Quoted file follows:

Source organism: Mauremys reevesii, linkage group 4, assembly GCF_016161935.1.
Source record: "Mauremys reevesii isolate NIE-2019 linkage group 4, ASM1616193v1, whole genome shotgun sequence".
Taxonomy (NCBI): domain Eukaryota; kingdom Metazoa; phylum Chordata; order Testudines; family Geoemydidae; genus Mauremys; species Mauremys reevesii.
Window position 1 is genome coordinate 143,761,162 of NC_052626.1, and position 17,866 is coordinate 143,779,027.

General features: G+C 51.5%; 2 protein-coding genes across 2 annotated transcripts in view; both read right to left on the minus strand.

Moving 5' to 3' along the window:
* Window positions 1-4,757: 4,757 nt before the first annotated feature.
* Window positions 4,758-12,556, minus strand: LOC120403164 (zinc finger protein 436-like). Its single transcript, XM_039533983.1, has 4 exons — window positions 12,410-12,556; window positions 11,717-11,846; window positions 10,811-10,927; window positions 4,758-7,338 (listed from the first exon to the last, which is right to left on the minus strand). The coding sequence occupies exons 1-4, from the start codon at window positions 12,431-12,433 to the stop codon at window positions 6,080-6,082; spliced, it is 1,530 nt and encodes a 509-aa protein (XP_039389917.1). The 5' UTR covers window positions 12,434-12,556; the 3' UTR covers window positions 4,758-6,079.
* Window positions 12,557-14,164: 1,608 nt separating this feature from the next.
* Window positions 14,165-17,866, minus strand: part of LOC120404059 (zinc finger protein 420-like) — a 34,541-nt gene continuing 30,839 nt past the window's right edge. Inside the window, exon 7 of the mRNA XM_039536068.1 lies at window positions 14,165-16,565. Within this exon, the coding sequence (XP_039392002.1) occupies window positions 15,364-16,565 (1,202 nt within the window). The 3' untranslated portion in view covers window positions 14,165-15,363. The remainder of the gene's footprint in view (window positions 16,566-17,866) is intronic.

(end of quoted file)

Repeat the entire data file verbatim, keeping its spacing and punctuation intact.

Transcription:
Source organism: Mauremys reevesii, linkage group 4, assembly GCF_016161935.1.
Source record: "Mauremys reevesii isolate NIE-2019 linkage group 4, ASM1616193v1, whole genome shotgun sequence".
Taxonomy (NCBI): domain Eukaryota; kingdom Metazoa; phylum Chordata; order Testudines; family Geoemydidae; genus Mauremys; species Mauremys reevesii.
Window position 1 is genome coordinate 143,761,162 of NC_052626.1, and position 17,866 is coordinate 143,779,027.

General features: G+C 51.5%; 2 protein-coding genes across 2 annotated transcripts in view; both read right to left on the minus strand.

Moving 5' to 3' along the window:
* Window positions 1-4,757: 4,757 nt before the first annotated feature.
* Window positions 4,758-12,556, minus strand: LOC120403164 (zinc finger protein 436-like). Its single transcript, XM_039533983.1, has 4 exons — window positions 12,410-12,556; window positions 11,717-11,846; window positions 10,811-10,927; window positions 4,758-7,338 (listed from the first exon to the last, which is right to left on the minus strand). The coding sequence occupies exons 1-4, from the start codon at window positions 12,431-12,433 to the stop codon at window positions 6,080-6,082; spliced, it is 1,530 nt and encodes a 509-aa protein (XP_039389917.1). The 5' UTR covers window positions 12,434-12,556; the 3' UTR covers window positions 4,758-6,079.
* Window positions 12,557-14,164: 1,608 nt separating this feature from the next.
* Window positions 14,165-17,866, minus strand: part of LOC120404059 (zinc finger protein 420-like) — a 34,541-nt gene continuing 30,839 nt past the window's right edge. Inside the window, exon 7 of the mRNA XM_039536068.1 lies at window positions 14,165-16,565. Within this exon, the coding sequence (XP_039392002.1) occupies window positions 15,364-16,565 (1,202 nt within the window). The 3' untranslated portion in view covers window positions 14,165-15,363. The remainder of the gene's footprint in view (window positions 16,566-17,866) is intronic.